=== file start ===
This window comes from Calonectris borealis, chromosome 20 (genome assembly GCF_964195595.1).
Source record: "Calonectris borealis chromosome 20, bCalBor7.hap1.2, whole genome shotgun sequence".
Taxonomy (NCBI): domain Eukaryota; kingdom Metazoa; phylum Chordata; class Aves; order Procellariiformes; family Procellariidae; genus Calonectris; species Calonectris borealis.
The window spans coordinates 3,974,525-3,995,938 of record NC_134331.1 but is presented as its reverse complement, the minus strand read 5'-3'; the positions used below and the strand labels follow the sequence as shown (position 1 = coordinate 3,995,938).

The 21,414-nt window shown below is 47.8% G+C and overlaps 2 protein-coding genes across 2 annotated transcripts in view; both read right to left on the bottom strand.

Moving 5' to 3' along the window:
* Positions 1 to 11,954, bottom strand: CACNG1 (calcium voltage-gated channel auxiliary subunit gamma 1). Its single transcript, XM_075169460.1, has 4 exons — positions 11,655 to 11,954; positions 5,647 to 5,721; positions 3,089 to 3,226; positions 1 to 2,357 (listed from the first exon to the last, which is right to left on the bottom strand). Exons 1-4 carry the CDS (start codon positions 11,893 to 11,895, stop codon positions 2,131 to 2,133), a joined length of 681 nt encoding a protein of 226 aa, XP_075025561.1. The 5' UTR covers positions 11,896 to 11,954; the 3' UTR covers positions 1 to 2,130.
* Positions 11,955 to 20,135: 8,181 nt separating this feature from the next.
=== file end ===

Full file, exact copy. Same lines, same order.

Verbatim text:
This window comes from Calonectris borealis, chromosome 20 (genome assembly GCF_964195595.1).
Source record: "Calonectris borealis chromosome 20, bCalBor7.hap1.2, whole genome shotgun sequence".
Taxonomy (NCBI): domain Eukaryota; kingdom Metazoa; phylum Chordata; class Aves; order Procellariiformes; family Procellariidae; genus Calonectris; species Calonectris borealis.
The window spans coordinates 3,974,525-3,995,938 of record NC_134331.1 but is presented as its reverse complement, the minus strand read 5'-3'; the positions used below and the strand labels follow the sequence as shown (position 1 = coordinate 3,995,938).

The 21,414-nt window shown below is 47.8% G+C and overlaps 2 protein-coding genes across 2 annotated transcripts in view; both read right to left on the bottom strand.

Moving 5' to 3' along the window:
* Positions 1 to 11,954, bottom strand: CACNG1 (calcium voltage-gated channel auxiliary subunit gamma 1). Its single transcript, XM_075169460.1, has 4 exons — positions 11,655 to 11,954; positions 5,647 to 5,721; positions 3,089 to 3,226; positions 1 to 2,357 (listed from the first exon to the last, which is right to left on the bottom strand). Exons 1-4 carry the CDS (start codon positions 11,893 to 11,895, stop codon positions 2,131 to 2,133), a joined length of 681 nt encoding a protein of 226 aa, XP_075025561.1. The 5' UTR covers positions 11,896 to 11,954; the 3' UTR covers positions 1 to 2,130.
* Positions 11,955 to 20,135: 8,181 nt separating this feature from the next.